The Gift That Keeps On Giving
US sees flaw in Zakim Bridge
Six steel plates that hold in place support cables of the Leonard P. Zakim Bunker Hill Bridge show signs of warping, and the state needs to quickly determine whether they present a hazard to tens of thousands of people who cross the bridge daily, according to a federal inspector general's report obtained by the Globe.
The report labeled the deformed plates an "immediate or dangerous condition" and said they could be a sign that the plates are overstressed.
No doubt, Massachusetts Attorney General Martha Coakley will be putting out a press release soon detailing her plans to file criminal charges against the owners of the mine, from which the raw iron ore was extracted.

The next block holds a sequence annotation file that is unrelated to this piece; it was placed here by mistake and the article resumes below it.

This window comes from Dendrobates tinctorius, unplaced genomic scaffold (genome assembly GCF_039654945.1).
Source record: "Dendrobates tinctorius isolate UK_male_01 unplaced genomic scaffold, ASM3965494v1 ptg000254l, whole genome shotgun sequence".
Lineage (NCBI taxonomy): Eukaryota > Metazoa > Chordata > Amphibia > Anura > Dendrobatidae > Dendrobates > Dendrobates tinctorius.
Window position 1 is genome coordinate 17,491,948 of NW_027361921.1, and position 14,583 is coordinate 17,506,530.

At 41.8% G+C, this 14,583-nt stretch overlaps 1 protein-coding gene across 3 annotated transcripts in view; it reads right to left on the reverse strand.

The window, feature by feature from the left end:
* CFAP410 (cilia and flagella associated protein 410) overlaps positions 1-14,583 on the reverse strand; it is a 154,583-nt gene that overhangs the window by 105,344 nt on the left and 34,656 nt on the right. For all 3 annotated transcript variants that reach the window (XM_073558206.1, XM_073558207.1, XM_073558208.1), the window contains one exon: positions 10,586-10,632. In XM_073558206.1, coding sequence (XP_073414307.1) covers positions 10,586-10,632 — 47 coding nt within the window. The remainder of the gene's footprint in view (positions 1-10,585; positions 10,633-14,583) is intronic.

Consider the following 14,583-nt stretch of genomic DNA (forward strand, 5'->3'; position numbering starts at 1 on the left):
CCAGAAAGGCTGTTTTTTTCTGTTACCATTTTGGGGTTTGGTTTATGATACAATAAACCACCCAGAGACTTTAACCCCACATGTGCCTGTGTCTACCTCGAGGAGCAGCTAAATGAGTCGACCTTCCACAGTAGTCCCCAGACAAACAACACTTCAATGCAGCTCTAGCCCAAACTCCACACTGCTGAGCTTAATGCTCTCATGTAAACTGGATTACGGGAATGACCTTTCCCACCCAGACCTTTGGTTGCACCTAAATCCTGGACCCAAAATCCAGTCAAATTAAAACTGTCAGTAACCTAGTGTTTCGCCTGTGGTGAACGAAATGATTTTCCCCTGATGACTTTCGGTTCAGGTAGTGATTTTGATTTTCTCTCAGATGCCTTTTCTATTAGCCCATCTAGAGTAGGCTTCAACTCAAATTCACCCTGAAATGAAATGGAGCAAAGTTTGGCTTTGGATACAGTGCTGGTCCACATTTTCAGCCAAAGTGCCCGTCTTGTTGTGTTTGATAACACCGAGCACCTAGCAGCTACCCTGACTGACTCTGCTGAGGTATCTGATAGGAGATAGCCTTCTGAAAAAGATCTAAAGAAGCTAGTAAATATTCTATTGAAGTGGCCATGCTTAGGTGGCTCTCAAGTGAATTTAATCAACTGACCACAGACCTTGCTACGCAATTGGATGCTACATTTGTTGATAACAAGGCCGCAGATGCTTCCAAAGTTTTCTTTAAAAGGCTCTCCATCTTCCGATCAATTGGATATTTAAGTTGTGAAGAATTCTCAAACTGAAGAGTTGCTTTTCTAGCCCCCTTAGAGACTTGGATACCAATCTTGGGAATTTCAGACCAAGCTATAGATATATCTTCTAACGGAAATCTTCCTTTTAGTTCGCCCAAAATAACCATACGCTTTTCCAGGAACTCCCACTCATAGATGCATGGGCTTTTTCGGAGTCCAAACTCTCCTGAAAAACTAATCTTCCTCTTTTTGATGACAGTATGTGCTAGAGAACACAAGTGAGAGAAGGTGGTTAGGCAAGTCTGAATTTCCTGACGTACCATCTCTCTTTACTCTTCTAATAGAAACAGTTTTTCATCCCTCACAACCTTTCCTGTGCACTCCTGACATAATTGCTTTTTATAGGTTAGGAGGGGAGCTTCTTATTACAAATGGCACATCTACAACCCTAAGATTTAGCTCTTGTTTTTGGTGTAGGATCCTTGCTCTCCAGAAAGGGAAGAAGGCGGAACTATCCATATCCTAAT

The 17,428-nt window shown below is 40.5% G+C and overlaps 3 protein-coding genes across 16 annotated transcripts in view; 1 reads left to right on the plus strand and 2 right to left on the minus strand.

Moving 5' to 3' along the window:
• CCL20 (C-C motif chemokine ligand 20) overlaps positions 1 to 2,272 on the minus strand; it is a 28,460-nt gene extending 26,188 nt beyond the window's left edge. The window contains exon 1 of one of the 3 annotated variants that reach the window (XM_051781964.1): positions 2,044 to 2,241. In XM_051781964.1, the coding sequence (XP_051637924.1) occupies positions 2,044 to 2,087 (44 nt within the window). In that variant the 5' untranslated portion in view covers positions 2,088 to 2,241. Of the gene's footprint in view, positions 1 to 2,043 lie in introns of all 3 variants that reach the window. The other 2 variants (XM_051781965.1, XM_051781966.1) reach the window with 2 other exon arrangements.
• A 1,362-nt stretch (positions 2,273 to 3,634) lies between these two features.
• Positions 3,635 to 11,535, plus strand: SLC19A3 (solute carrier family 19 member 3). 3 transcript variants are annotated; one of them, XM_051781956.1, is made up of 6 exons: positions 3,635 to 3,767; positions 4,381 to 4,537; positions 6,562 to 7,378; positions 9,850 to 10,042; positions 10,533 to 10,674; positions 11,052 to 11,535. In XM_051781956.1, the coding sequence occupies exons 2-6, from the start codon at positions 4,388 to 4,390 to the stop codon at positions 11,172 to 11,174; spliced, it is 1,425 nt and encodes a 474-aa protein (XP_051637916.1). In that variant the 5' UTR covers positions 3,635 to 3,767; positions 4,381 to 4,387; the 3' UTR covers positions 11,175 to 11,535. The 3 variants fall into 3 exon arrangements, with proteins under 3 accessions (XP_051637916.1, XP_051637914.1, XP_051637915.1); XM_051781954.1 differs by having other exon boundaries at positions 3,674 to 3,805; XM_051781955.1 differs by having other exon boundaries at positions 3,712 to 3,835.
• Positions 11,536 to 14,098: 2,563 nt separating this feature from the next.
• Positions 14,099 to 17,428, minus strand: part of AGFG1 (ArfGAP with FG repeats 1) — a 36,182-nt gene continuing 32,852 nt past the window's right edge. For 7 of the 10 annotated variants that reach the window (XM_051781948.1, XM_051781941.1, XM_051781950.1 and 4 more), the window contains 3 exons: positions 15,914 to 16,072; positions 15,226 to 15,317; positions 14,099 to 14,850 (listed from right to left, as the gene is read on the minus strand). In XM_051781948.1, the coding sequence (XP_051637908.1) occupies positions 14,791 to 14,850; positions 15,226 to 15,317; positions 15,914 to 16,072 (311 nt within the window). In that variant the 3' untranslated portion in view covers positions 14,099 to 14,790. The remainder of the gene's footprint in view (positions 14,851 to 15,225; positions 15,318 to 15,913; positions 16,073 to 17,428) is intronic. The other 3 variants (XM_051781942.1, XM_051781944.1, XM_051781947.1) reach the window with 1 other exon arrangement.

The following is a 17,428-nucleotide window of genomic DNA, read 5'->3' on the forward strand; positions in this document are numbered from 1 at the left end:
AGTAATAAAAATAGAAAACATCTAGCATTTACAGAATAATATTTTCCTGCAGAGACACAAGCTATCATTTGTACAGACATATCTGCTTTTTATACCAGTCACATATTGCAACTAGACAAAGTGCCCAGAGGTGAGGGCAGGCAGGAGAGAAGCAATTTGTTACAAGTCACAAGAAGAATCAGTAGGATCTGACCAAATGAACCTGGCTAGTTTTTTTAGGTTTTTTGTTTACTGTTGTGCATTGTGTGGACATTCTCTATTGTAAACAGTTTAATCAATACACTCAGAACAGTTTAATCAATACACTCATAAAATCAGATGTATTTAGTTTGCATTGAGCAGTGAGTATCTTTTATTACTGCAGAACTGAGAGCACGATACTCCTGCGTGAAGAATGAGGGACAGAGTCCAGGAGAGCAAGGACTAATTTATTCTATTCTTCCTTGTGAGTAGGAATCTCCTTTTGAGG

But a top state official said last night that an investigation by his agency had already determined that the plates became warped when they were originally welded and thus do not reflect excessive stress or pose a safety risk.
"It is not a safety issue, but rather a defect associated with the installation," said Bernard Cohen, the state transportation secretary and chairman of the Massachusetts Turnpike Authority, which maintains the bridge over the Charles River.
Ain't that reassuring?